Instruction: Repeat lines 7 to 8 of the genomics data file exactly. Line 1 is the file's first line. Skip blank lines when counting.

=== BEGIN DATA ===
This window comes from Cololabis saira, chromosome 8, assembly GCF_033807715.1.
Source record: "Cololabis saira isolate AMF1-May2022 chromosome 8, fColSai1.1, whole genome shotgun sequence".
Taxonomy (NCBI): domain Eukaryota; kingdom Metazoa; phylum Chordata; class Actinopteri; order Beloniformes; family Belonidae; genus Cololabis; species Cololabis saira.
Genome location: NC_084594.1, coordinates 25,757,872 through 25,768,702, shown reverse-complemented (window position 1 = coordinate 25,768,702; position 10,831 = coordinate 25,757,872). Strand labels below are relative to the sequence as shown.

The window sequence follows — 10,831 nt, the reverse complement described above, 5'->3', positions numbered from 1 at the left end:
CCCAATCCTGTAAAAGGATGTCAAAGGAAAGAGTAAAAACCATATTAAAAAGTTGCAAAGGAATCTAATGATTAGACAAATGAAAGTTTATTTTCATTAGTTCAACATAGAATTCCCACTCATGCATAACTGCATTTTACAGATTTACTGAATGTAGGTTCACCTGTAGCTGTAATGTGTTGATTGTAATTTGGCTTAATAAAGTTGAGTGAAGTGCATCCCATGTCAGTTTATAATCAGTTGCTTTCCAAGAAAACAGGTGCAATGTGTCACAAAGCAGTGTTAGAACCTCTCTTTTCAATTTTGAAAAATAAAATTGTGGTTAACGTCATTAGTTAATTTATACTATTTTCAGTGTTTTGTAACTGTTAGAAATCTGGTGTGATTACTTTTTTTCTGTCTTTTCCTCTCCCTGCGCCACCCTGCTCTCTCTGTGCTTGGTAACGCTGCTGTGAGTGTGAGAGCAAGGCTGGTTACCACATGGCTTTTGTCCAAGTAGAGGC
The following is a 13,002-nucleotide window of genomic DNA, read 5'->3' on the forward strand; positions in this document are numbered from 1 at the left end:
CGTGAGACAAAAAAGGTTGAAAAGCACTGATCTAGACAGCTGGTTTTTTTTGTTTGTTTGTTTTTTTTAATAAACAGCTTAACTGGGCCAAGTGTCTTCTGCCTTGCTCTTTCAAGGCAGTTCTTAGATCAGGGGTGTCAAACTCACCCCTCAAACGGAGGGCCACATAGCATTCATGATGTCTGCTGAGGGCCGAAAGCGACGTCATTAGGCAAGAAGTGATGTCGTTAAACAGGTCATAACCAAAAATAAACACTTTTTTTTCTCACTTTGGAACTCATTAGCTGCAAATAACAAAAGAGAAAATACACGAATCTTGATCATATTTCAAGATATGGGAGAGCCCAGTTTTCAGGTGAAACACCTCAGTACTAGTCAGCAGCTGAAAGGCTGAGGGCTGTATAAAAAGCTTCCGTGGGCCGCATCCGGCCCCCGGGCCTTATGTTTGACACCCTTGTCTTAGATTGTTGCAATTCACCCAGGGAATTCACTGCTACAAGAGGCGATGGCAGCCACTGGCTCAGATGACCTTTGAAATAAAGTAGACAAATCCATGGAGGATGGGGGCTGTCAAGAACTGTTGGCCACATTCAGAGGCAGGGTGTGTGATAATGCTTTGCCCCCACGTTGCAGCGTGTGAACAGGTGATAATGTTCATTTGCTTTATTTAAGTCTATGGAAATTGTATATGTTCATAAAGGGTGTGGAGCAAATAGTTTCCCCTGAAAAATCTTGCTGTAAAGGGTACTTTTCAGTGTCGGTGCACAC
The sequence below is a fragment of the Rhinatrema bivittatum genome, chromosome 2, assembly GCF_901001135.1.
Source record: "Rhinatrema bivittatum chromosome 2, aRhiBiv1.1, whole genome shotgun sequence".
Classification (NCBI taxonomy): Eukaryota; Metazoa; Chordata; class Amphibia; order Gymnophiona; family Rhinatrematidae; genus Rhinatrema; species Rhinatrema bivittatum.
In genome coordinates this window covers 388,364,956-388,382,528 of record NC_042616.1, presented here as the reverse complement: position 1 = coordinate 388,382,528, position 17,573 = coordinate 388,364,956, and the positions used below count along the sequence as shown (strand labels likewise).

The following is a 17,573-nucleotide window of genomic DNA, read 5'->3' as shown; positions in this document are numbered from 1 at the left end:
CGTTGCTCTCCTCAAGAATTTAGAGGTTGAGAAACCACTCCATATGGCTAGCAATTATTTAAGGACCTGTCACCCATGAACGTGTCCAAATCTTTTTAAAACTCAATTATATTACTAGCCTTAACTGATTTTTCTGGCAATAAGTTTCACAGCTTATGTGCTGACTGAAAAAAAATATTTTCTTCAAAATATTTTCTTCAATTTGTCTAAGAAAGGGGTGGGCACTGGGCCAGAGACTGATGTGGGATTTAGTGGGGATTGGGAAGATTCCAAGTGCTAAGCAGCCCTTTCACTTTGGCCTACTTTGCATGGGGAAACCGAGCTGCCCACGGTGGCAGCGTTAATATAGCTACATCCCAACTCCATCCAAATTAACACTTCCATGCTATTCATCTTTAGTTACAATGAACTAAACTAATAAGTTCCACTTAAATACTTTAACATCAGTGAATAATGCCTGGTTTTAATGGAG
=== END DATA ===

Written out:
The following is a 13,002-nucleotide window of genomic DNA, read 5'->3' on the forward strand; positions in this document are numbered from 1 at the left end:
CGTGAGACAAAAAAGGTTGAAAAGCACTGATCTAGACAGCTGGTTTTTTTTGTTTGTTTGTTTTTTTTAATAAACAGCTTAACTGGGCCAAGTGTCTTCTGCCTTGCTCTTTCAAGGCAGTTCTTAGATCAGGGGTGTCAAACTCACCCCTCAAACGGAGGGCCACATAGCATTCATGATGTCTGCTGAGGGCCGAAAGCGACGTCATTAGGCAAGAAGTGATGTCGTTAAACAGGTCATAACCAAAAATAAACACTTTTTTTTCTCACTTTGGAACTCATTAGCTGCAAATAACAAAAGAGAAAATACACGAATCTTGATCATATTTCAAGATATGGGAGAGCCCAGTTTTCAGGTGAAACACCTCAGTACTAGTCAGCAGCTGAAAGGCTGAGGGCTGTATAAAAAGCTTCCGTGGGCCGCATCCGGCCCCCGGGCCTTATGTTTGACACCCTTGTCTTAGATTGTTGCAATTCACCCAGGGAATTCACTGCTACAAGAGGCGATGGCAGCCACTGGCTCAGATGACCTTTGAAATAAAGTAGACAAATCCATGGAGGATGGGGGCTGTCAAGAACTGTTGGCCACATTCAGAGGCAGGGTGTGTGATAATGCTTTGCCCCCACGTTGCAGCGTGTGAACAGGTGATAATGTTCATTTGCTTTATTTAAGTCTATGGAAATTGTATATGTTCATAAAGGGTGTGGAGCAAATAGTTTCCCCTGAAAAATCTTGCTGTAAAGGGTACTTTTCAGTGTCGGTGCACAC